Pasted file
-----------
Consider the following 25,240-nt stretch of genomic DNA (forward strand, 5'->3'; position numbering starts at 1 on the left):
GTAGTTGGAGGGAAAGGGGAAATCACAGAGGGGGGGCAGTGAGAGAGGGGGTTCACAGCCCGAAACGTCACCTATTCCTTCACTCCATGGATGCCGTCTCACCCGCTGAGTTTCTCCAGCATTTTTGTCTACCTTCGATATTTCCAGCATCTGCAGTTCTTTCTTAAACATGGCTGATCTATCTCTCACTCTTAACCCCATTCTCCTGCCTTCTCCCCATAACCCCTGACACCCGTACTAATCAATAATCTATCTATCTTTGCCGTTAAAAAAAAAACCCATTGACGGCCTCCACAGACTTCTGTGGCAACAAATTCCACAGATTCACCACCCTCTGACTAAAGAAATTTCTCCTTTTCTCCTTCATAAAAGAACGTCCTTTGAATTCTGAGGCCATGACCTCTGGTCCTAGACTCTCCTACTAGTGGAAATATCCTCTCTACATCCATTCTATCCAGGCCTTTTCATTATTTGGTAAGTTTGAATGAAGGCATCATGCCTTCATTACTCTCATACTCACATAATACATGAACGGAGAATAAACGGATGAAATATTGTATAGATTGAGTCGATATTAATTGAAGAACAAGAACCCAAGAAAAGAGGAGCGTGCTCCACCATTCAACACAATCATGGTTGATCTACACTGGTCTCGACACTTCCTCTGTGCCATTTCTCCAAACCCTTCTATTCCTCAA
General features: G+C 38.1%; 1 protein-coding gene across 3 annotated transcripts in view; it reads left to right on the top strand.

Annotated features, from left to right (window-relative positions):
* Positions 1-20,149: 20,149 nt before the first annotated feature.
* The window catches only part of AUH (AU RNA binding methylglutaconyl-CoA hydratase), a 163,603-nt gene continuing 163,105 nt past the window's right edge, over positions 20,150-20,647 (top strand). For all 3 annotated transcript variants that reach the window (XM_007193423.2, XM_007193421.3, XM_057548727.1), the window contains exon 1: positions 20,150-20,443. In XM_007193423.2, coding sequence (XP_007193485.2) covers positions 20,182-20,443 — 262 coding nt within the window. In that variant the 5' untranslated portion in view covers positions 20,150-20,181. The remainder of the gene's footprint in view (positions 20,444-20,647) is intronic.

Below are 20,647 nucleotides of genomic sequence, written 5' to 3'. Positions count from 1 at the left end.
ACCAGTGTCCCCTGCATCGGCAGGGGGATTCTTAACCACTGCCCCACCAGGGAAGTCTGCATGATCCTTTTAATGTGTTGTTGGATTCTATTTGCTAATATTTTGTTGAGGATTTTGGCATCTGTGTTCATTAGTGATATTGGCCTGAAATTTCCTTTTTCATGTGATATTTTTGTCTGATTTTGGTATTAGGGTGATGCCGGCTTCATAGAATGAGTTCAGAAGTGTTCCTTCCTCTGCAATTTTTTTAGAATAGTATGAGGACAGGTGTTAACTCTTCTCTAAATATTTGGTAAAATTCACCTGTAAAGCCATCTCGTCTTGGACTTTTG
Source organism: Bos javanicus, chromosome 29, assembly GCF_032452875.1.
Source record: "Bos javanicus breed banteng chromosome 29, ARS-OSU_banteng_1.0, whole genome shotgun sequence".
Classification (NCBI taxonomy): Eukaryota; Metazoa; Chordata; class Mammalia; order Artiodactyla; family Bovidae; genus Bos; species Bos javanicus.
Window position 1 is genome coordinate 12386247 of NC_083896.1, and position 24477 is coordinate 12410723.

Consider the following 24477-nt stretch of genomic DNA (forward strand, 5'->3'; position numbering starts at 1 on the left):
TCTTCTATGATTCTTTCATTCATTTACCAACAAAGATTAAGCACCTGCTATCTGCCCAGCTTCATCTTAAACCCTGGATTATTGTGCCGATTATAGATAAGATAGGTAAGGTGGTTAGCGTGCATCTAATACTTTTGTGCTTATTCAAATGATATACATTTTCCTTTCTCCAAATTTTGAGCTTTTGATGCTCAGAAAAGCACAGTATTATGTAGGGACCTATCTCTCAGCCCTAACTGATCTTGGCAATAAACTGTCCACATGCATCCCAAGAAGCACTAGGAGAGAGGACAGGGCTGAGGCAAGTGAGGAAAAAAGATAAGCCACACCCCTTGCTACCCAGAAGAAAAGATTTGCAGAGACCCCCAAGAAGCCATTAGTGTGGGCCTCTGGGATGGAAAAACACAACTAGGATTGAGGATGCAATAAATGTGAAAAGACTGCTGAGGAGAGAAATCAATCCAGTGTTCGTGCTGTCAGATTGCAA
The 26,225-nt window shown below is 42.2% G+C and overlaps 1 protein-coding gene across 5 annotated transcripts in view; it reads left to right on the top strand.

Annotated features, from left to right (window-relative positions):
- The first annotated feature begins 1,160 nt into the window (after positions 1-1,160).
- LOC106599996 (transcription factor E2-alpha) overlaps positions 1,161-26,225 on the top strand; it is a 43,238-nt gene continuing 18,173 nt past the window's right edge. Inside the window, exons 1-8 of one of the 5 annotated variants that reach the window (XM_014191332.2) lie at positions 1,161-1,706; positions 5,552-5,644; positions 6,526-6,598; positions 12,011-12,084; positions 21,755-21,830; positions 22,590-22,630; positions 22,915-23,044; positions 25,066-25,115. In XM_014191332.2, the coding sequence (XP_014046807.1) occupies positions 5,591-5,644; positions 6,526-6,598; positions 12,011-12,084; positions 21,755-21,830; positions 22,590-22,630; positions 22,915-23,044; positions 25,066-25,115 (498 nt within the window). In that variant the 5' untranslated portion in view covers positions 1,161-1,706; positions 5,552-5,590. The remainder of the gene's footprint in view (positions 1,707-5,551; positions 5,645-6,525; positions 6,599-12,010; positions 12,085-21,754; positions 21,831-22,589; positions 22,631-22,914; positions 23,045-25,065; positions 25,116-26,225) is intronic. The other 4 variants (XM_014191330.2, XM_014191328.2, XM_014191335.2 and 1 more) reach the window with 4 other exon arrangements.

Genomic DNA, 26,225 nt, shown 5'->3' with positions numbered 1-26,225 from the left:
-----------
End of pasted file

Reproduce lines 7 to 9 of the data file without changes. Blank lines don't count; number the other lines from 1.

Below are 20,647 nucleotides of genomic sequence, written 5' to 3'. Positions count from 1 at the left end.
ACCAGTGTCCCCTGCATCGGCAGGGGGATTCTTAACCACTGCCCCACCAGGGAAGTCTGCATGATCCTTTTAATGTGTTGTTGGATTCTATTTGCTAATATTTTGTTGAGGATTTTGGCATCTGTGTTCATTAGTGATATTGGCCTGAAATTTCCTTTTTCATGTGATATTTTTGTCTGATTTTGGTATTAGGGTGATGCCGGCTTCATAGAATGAGTTCAGAAGTGTTCCTTCCTCTGCAATTTTTTTAGAATAGTATGAGGACAGGTGTTAACTCTTCTCTAAATATTTGGTAAAATTCACCTGTAAAGCCATCTCGTCTTGGACTTTTG
Source organism: Bos javanicus, chromosome 29, assembly GCF_032452875.1.